Jim Gaffigan decided to release his 75-minute special, “Mr. Universe,” on his website for $5 — no digital encryption, no restrictions. It’s a model shared notably by Louis C.K. and Aziz Ansari, but Gaffigan says they all came to the same conclusion at the same time: “Let’s get the product directly to the people who enjoy it for a lower price.”

This is Gaffigan’s eighth album (some of which were also televised specials) and by far his most financially successful (additionally, his live shows have grossed $6.2 million this year). He made back his operating cost within the first week of its release. Three months later, he sold the rights to Netflix for “an ungodly amount of money,” as he puts it, before giving the rights to Comedy Central, which turned it into a CD and DVD.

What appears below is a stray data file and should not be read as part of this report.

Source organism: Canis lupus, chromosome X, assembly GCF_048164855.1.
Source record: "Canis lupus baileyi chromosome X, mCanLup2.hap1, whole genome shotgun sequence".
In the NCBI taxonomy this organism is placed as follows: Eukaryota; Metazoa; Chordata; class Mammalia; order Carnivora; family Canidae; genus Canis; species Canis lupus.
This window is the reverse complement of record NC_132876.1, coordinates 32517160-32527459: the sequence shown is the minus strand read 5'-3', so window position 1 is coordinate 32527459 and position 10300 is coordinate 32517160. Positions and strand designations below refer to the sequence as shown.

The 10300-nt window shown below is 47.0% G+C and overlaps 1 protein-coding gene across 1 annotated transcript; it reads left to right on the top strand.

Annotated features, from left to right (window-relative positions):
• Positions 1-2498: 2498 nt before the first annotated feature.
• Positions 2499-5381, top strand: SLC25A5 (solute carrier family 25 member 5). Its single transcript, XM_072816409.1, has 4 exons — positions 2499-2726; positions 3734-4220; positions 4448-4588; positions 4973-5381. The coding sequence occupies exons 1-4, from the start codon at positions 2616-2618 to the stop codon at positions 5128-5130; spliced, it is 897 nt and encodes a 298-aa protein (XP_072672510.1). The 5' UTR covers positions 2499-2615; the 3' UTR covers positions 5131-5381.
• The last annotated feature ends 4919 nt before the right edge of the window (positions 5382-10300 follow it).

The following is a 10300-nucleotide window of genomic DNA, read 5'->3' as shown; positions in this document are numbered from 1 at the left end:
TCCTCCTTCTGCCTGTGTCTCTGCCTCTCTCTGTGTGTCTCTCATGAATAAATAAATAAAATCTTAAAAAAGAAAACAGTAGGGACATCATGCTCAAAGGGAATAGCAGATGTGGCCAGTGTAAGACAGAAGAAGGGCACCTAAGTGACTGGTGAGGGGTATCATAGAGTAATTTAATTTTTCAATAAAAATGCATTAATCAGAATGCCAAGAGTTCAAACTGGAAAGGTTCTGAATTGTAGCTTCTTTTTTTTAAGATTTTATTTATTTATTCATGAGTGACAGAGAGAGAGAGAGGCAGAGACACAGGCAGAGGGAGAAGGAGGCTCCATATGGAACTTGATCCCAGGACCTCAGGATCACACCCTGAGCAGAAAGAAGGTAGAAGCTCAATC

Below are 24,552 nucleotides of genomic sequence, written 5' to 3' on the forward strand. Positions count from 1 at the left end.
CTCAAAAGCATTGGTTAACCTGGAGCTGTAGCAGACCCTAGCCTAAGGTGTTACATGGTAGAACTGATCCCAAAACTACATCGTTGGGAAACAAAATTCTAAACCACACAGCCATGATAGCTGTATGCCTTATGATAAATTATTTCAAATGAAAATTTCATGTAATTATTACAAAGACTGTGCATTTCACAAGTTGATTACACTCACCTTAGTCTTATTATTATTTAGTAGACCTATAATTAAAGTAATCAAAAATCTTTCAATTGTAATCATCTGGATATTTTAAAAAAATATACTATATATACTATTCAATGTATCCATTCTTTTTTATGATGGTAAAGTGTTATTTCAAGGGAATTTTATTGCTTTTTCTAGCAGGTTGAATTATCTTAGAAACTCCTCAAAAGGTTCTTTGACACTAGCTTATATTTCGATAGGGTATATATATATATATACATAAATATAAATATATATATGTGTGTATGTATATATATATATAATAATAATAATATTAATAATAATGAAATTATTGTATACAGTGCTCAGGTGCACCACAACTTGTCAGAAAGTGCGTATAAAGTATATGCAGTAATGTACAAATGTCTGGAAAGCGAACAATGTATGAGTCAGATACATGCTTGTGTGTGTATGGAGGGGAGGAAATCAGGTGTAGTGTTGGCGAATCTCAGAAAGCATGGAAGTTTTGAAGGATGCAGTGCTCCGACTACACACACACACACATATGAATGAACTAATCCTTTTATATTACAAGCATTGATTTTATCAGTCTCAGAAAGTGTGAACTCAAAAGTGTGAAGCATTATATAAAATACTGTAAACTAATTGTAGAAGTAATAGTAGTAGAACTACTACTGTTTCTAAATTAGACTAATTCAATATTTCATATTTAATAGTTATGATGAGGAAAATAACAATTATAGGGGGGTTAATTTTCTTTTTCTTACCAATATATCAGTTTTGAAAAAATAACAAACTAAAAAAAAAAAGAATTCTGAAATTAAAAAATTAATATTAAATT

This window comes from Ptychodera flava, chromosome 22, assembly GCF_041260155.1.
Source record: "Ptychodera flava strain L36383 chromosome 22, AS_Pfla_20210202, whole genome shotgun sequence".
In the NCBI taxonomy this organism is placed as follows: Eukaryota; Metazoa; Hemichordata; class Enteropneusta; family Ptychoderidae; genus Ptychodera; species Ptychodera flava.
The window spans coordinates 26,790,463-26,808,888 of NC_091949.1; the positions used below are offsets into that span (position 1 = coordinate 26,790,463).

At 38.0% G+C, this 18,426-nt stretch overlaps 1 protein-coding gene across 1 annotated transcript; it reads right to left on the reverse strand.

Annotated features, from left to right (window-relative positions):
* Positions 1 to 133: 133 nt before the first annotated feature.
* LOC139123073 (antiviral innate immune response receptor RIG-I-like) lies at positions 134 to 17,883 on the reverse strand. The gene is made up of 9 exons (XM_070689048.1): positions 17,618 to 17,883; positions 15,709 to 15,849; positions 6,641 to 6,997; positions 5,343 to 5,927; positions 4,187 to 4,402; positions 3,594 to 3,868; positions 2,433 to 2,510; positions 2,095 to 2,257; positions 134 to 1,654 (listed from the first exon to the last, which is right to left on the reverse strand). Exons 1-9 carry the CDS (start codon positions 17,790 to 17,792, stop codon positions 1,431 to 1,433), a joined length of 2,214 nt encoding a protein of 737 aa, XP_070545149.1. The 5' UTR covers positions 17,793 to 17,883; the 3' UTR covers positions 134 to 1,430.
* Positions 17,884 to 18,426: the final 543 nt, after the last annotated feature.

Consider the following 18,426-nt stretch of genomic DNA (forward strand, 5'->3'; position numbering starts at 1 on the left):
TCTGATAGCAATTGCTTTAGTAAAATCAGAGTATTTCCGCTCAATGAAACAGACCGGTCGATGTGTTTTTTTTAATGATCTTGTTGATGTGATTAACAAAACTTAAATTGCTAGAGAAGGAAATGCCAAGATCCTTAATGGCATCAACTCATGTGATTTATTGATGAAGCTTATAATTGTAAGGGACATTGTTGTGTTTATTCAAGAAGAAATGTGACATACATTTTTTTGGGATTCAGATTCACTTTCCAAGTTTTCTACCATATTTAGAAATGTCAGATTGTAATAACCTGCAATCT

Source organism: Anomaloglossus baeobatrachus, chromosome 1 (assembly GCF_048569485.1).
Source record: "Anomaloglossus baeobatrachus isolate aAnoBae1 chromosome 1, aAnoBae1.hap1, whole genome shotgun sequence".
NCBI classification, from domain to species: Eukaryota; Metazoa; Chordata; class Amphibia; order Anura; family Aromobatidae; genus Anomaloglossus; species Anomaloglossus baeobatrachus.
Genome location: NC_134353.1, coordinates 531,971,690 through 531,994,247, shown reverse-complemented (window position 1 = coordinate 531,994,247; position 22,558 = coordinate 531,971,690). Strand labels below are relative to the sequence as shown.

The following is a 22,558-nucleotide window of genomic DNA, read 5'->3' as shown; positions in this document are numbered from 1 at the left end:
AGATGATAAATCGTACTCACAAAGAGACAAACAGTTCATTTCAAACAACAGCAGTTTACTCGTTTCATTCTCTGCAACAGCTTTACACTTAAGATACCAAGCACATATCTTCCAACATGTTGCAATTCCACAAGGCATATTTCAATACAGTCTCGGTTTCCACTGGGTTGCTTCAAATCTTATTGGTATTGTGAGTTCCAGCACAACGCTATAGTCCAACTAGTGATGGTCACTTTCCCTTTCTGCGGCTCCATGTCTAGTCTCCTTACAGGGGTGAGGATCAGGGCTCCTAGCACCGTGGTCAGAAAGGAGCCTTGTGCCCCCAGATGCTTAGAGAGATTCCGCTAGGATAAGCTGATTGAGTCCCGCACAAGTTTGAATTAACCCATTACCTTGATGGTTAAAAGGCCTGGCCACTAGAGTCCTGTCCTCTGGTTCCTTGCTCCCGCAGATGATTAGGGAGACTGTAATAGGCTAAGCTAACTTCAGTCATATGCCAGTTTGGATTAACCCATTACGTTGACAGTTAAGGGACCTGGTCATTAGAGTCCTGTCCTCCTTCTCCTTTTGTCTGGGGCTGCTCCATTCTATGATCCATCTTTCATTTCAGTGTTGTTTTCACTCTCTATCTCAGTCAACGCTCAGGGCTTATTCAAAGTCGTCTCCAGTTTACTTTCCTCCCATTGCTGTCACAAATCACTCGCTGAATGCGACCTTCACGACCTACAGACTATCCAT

To reward those who placed their faith in him, Gaffigan donated 20% of his earnings to the Bob Woodruff Foundation, which helps wounded veterans. “I didn’t want to replace supposed corporate greed with my greed,” he says. “This is not a money-making exercise. Comedians are small-business owners, and this year reaffirmed that I have to be in charge of my small business.”